Battery-charger trends in portable power products

Trevor Barcelo, Product Line Manager Battery Management Products, Linear Technology Corporation


Applications demand high power and wide-ranging inputs

The first trend requires increased battery capacities. Unfortunately, users are often impatient and charge systems must recharge these increased capacities in a reasonable time, which leads to increased charge currents. The second trend requires tremendous flexibility from the battery charging system. More Power Consider modern handheld devicesâ€"both consumer and industrial devices may include a cellular-phone modem, a WiFi module, a Bluetooth module, a large back-lit display, and more. The power architecture of many handheld devices mirrors that of a cell phone. Typically, a 3.7 V Li-ion battery serves as the primary power source due to its high gravimetric (Wh/kg) and volumetric (Wh/m3) energy density. In the past, many high-powered devices used a 7.4 V lithium-ion battery to reduce current requirements, but the availability of inexpensive 5 V power management ICs has pushed more and more handhelds to the lower voltage architecture. The tablet computer illustrates this point well: A typical tablet computer provides significant functionality with a very large screen (for a portable device). When a 3.7 V battery powers such a device, engineers must measure battery capacity in Ampere-hours, not milliamp-hours. In order to charge such a battery in just a few hours, Amperes of charge current are necessary as well. However, this high charge current does not prevent consumers from also wanting to charge their high-powered devices from a USB port if a high current wall adapter is not available. To satisfy these requirements, a battery charger must be able to charge at a high current (>2 A) when a wall adapter is available, but still efficiently make use of the 2.5 to 4.5 W available from USB. Furthermore, the product needs to protect sensitive downstream low-voltage components from potentially damaging overvoltage events and seamlessly direct high currents to the load from a USB input, a wall adapter, or the battery while minimizing power loss. Simultaneously, the charge-control IC must safely manage the battery-charging algorithm and monitor critical system parameters.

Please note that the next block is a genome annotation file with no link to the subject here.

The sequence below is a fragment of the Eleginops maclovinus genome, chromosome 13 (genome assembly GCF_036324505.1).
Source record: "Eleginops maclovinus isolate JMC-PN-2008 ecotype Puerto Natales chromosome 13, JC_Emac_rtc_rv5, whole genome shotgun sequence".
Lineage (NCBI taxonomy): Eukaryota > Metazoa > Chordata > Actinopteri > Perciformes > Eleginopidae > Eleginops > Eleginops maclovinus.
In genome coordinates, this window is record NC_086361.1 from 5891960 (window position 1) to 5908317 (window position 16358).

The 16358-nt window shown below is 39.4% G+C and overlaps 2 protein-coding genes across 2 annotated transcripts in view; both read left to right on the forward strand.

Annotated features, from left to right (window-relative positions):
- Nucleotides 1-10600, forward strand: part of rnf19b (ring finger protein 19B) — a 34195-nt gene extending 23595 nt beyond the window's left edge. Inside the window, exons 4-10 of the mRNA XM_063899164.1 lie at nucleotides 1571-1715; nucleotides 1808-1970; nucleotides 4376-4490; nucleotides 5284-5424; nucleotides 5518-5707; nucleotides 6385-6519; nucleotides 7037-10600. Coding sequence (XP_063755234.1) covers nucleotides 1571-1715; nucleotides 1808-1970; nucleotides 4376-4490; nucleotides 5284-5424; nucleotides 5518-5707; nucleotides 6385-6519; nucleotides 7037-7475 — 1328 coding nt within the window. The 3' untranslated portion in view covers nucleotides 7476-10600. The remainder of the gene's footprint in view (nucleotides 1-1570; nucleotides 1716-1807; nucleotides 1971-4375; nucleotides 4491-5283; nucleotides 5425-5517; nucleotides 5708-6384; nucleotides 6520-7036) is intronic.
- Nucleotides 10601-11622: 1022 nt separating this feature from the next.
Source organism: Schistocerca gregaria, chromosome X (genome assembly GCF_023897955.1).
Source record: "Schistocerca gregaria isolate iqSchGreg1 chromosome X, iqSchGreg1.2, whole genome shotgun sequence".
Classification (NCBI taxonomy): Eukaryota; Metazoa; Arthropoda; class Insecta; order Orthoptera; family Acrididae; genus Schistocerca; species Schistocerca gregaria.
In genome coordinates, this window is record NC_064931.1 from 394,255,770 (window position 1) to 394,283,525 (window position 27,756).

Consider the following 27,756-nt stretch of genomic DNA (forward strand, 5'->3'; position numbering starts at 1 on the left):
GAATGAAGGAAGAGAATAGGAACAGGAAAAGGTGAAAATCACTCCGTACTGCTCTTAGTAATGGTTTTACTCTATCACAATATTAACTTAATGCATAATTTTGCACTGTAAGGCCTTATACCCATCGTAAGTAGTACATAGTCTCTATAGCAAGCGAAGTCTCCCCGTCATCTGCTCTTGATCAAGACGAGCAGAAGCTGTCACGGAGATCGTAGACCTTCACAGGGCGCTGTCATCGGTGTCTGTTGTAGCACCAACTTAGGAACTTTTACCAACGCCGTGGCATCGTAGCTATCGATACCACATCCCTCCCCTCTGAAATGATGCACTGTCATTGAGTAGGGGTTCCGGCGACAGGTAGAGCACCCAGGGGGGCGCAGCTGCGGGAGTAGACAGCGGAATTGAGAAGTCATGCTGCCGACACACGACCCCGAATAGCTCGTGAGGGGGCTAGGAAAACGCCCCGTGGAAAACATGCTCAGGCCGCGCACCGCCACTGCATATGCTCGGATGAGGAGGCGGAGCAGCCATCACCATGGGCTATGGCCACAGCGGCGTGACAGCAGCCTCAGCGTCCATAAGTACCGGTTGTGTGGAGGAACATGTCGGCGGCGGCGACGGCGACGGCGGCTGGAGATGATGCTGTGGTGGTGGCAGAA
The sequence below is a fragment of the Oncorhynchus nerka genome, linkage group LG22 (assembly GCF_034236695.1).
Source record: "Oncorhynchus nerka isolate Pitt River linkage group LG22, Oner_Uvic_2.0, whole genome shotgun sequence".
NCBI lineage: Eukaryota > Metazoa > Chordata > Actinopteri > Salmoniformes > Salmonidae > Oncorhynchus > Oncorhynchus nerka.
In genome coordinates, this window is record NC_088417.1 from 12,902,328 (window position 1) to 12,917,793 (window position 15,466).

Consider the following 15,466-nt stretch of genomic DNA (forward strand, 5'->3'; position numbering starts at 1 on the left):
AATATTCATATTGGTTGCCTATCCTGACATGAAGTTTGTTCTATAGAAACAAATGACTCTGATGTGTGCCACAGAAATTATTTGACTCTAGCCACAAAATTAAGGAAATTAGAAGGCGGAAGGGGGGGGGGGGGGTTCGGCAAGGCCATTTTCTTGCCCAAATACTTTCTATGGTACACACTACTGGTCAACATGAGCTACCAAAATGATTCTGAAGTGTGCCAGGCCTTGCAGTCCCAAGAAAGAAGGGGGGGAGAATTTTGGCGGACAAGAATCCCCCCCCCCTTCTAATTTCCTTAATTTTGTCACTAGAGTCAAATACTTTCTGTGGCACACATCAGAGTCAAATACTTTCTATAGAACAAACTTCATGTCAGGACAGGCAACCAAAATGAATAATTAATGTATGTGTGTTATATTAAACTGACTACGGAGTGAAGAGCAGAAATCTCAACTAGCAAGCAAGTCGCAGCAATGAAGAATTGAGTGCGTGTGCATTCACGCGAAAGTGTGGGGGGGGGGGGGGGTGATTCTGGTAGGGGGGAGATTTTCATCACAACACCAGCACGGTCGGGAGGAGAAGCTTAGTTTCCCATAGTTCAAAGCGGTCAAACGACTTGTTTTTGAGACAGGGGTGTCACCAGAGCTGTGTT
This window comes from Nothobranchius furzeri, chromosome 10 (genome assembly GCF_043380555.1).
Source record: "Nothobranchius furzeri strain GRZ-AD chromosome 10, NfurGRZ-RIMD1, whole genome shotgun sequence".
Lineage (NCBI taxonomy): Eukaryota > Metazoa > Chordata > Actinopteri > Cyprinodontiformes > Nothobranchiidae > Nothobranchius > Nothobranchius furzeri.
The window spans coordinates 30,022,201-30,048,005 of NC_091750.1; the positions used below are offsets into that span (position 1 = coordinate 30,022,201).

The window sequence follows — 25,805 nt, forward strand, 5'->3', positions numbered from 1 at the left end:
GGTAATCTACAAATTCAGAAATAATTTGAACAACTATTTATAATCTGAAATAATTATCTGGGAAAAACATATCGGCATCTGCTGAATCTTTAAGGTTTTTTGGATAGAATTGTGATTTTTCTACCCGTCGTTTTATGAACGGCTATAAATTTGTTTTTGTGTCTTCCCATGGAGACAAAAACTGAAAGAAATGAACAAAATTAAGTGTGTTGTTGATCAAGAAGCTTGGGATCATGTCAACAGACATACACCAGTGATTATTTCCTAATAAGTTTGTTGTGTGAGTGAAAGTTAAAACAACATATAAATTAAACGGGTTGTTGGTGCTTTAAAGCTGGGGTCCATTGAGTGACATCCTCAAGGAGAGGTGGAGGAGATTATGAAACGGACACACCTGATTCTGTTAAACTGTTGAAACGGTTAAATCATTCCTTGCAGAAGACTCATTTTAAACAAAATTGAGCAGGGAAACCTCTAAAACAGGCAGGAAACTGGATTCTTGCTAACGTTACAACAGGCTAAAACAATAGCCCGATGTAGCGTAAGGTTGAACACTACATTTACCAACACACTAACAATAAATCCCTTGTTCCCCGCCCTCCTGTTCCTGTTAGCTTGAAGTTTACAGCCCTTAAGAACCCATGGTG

Charging single-cell portables An example of a lithium-ion battery-charge control IC with these traits is the LTC4155. This high-power, I2C controlled charger efficiently transfers up to 3 A from a variety of 5 V sources, resulting in over 3.5 A available for battery charging and system use. Even at these high current levels, the LTC4155's 88 to 94% efficiency eases thermal-budgeting constraints (Figure 1). The LTC4155's switching topology seamlessly manages power distribution from two input sources such as a wall adapter and USB port to the application's rechargeable lithium-ion battery while preferentially providing power to the system load when input power is limited. The LTC4155's switching regulator acts like a transformer, allowing the load current on VOUT to exceed the current drawn by the input supply, and making greatly improved use of the available power for battery charging compared to typical linear-mode chargers. Unlike ordinary switching battery chargers, the LTC4155 features instant-on operation to ensure system power is available at plug-in even with a dead or deeply discharged battery.